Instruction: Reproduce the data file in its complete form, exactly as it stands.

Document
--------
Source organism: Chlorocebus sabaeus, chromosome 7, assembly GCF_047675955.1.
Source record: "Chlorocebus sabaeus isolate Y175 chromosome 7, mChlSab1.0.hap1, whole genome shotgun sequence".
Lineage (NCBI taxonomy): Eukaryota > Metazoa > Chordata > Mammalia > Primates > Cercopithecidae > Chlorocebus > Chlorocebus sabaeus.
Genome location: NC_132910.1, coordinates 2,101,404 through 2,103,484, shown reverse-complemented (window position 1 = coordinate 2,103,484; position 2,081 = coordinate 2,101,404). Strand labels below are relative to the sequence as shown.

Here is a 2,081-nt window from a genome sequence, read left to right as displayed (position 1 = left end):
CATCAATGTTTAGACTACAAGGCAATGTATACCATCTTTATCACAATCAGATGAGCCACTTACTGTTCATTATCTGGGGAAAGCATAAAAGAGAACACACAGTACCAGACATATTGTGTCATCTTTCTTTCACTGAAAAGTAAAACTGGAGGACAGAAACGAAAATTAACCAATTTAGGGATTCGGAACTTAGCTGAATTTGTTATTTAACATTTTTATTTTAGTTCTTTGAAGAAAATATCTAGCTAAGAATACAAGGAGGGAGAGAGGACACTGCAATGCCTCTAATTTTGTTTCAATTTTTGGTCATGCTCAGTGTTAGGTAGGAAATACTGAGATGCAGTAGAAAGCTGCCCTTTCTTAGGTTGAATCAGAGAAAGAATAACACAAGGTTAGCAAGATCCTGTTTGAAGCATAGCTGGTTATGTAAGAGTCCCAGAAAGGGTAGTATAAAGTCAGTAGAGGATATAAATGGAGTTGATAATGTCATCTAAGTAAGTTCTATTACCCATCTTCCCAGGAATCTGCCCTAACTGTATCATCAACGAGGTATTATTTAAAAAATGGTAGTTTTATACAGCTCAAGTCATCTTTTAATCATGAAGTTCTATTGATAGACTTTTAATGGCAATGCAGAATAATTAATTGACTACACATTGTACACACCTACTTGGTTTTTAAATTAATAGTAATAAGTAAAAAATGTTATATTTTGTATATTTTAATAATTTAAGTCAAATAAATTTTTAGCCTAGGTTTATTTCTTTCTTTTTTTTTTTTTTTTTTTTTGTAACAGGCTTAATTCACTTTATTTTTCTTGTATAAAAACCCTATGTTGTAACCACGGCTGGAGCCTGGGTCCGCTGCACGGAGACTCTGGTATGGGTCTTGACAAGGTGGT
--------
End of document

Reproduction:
Source organism: Chlorocebus sabaeus, chromosome 7, assembly GCF_047675955.1.
Source record: "Chlorocebus sabaeus isolate Y175 chromosome 7, mChlSab1.0.hap1, whole genome shotgun sequence".
Lineage (NCBI taxonomy): Eukaryota > Metazoa > Chordata > Mammalia > Primates > Cercopithecidae > Chlorocebus > Chlorocebus sabaeus.
Genome location: NC_132910.1, coordinates 2,101,404 through 2,103,484, shown reverse-complemented (window position 1 = coordinate 2,103,484; position 2,081 = coordinate 2,101,404). Strand labels below are relative to the sequence as shown.

Here is a 2,081-nt window from a genome sequence, read left to right as displayed (position 1 = left end):
CATCAATGTTTAGACTACAAGGCAATGTATACCATCTTTATCACAATCAGATGAGCCACTTACTGTTCATTATCTGGGGAAAGCATAAAAGAGAACACACAGTACCAGACATATTGTGTCATCTTTCTTTCACTGAAAAGTAAAACTGGAGGACAGAAACGAAAATTAACCAATTTAGGGATTCGGAACTTAGCTGAATTTGTTATTTAACATTTTTATTTTAGTTCTTTGAAGAAAATATCTAGCTAAGAATACAAGGAGGGAGAGAGGACACTGCAATGCCTCTAATTTTGTTTCAATTTTTGGTCATGCTCAGTGTTAGGTAGGAAATACTGAGATGCAGTAGAAAGCTGCCCTTTCTTAGGTTGAATCAGAGAAAGAATAACACAAGGTTAGCAAGATCCTGTTTGAAGCATAGCTGGTTATGTAAGAGTCCCAGAAAGGGTAGTATAAAGTCAGTAGAGGATATAAATGGAGTTGATAATGTCATCTAAGTAAGTTCTATTACCCATCTTCCCAGGAATCTGCCCTAACTGTATCATCAACGAGGTATTATTTAAAAAATGGTAGTTTTATACAGCTCAAGTCATCTTTTAATCATGAAGTTCTATTGATAGACTTTTAATGGCAATGCAGAATAATTAATTGACTACACATTGTACACACCTACTTGGTTTTTAAATTAATAGTAATAAGTAAAAAATGTTATATTTTGTATATTTTAATAATTTAAGTCAAATAAATTTTTAGCCTAGGTTTATTTCTTTCTTTTTTTTTTTTTTTTTTTTTGTAACAGGCTTAATTCACTTTATTTTTCTTGTATAAAAACCCTATGTTGTAACCACGGCTGGAGCCTGGGTCCGCTGCACGGAGACTCTGGTATGGGTCTTGACAAGGTGGT